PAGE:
Ross Castle in Killarney National Park

Ross Castle is a proud fortress with an important history, one of the last to surrender to the English during the Irish Confederate Wars, it is a testament to the resilience and pride of the Irish people…

Ross Castle is a 15th century stronghold situated in County Kerry. If you’re not quite sure where or what County Kerry is, just think of Kerry Gold butter, one of the loveliest butters you can get at a supermarket anywhere in the world, made from milk farmed from cows that feed on the county’s verdant green pastureland.

A view of Ross Castle from across the canal

Ross Castle is a place of military significance for Ireland, being amongst the last to surrender to Oliver Cromwell during the Irish Confederate Wars. Because of this, Ross Castle is a symbol of resistance against the English crown and is of great significance to the people of Ireland.

It is easy to spot the military details on the battlements and towers of Ross Castle

The castle sits on the edge of Lough Leane, the largest of Killarney’s three lakes. During the war, there was a prophecy that the castle would never be taken until ships could sail on Lough Leane. The prophercy ended up being self fulfilling when the English, who knew of it, used oxen to drag a number of ships across the land towards the castle. This greatly unnerved the population seeking protection in the fortress and caused them to surrender.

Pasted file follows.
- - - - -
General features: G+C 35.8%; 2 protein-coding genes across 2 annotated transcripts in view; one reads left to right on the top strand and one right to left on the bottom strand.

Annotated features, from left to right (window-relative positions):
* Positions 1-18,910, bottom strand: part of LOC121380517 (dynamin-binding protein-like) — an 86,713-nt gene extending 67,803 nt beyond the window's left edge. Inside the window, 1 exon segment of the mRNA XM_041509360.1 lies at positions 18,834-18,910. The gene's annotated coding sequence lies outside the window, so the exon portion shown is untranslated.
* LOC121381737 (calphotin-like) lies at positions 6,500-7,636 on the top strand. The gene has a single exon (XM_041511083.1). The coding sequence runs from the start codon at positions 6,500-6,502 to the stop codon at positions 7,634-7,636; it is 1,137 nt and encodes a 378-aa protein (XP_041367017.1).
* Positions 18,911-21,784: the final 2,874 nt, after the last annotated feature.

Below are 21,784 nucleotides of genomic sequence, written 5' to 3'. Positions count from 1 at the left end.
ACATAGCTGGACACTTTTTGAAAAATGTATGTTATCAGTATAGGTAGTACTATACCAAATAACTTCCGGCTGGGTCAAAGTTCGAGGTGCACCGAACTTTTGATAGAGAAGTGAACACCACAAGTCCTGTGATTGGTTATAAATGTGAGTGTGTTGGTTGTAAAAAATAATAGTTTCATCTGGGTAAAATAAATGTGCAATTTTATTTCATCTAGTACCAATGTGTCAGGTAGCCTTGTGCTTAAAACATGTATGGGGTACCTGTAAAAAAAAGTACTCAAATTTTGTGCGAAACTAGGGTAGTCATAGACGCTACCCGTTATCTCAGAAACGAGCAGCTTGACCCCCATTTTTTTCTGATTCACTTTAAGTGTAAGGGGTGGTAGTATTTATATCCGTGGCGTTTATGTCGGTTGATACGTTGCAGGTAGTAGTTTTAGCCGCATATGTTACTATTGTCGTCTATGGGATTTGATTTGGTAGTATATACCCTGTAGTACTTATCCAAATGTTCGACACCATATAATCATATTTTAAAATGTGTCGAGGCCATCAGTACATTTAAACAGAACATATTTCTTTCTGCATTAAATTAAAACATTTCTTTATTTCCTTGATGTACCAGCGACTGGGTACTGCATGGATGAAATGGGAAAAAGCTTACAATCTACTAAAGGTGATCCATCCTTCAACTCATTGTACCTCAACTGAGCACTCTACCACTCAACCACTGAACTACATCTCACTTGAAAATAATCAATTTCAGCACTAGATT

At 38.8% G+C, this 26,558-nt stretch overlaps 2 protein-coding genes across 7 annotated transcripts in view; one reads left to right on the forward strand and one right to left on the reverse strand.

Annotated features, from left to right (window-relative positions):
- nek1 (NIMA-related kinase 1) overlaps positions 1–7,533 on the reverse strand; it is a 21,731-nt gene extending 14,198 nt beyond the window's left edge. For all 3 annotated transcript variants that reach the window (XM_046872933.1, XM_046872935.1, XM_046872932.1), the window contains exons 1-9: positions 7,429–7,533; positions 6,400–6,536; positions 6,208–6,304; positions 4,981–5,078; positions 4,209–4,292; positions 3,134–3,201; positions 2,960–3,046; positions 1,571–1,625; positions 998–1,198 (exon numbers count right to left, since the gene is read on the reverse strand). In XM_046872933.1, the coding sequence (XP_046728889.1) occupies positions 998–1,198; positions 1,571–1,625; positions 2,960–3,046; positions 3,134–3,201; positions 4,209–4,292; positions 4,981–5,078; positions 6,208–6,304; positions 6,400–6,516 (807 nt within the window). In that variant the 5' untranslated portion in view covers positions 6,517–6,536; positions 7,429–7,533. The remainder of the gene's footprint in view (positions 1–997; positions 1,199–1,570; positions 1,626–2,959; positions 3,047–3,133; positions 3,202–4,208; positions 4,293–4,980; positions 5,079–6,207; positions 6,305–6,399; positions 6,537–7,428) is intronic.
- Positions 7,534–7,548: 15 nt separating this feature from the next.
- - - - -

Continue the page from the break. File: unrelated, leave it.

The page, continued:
Not sure if it is actually possible to go for a tour in this lovely classic, but it was nice to look at it nonetheless

Today the castle and the surrounding land is peaceful, the perfect picture of tranquillity. You couldn’t imagine that this place was once a seat of great conflict. From the castle, you can look down over the rolling hills of Kerry, dotted with many cows.

Many colourful boats line the canal just outside Ross Castle

We took a tour of the castle, which I enjoyed greatly. There were many architectural details, selectively restored, that told the story of the castle during the war and the years that came after. The narrative was captivating, and I could imagined myself as one of the many characters who lived in Ross Castle during this difficult time.

There are many ducks on the grass around Lough Leane, totally oblivious to people

Besides the castle, the grounds surrounding it are also a delight to stroll around. Dominated by rich green grass and the glistering waters of the lake, we had a great time soaking in some sun after our tour. I know Ireland isn’t exactly known for the amount of sunshine it receives, but when we were there, it was so hot – and there wasn’t much shade by the way of trees on the grounds – I felt slightly sun burned after our trip!

This dear seemed to be as interested in observing us as we were enchanted by his appearance in a thicket a stone’s throw from Ross Castle

Apart from the stunning landscape, there’s also quite a bit of fauna to be observed. We spotted some beautiful speckled deer and a mother swan with her cygnets.

The animals here are used to tourist and aren’t shy at all, so we could get fairly close to them. But it’s important to know that they are still wild – or feral – and we kept at a safe distance.

A mother swan with a bunch of super cute cygnets, touring Lough Lane just in front of Ross Castle

When we were leaving, I couldn’t help but continually turn back to take another last glimpse of Ross Castle. For centuries, it has stood, strong and proud by Lough Leane, a fortress providing safety for its inhabitants and the population that lived around it. Today, it is an empty shell, a reminder of more violent times, and a testament to how much we have achieved in terms of peace and harmony in this part of the world.

A parting look at the beautifully restored Ross Castle